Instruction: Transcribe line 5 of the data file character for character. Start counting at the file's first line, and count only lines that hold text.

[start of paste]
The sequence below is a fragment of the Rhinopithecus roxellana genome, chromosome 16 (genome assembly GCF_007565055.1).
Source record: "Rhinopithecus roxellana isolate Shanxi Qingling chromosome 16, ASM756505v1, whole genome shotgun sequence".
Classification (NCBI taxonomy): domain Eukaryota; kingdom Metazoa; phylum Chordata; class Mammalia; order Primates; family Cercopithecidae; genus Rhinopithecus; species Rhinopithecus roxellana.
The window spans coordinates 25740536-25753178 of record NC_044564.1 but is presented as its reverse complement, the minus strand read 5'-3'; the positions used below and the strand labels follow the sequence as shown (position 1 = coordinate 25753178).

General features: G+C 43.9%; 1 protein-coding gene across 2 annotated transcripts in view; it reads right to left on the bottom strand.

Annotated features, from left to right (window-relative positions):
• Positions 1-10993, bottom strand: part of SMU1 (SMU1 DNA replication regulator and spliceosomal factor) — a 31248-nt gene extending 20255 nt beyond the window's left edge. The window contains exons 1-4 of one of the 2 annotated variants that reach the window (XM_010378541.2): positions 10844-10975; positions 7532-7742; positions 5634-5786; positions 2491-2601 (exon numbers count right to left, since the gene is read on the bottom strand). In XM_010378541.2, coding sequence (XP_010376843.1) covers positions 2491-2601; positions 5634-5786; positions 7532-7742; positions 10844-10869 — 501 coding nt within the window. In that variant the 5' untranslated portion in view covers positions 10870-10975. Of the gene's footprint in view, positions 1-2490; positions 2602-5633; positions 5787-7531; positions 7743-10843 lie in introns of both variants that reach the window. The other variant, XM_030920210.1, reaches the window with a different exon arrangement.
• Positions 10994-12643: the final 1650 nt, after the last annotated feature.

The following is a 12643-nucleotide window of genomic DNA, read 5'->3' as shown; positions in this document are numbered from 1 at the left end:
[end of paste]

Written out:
General features: G+C 43.9%; 1 protein-coding gene across 2 annotated transcripts in view; it reads right to left on the bottom strand.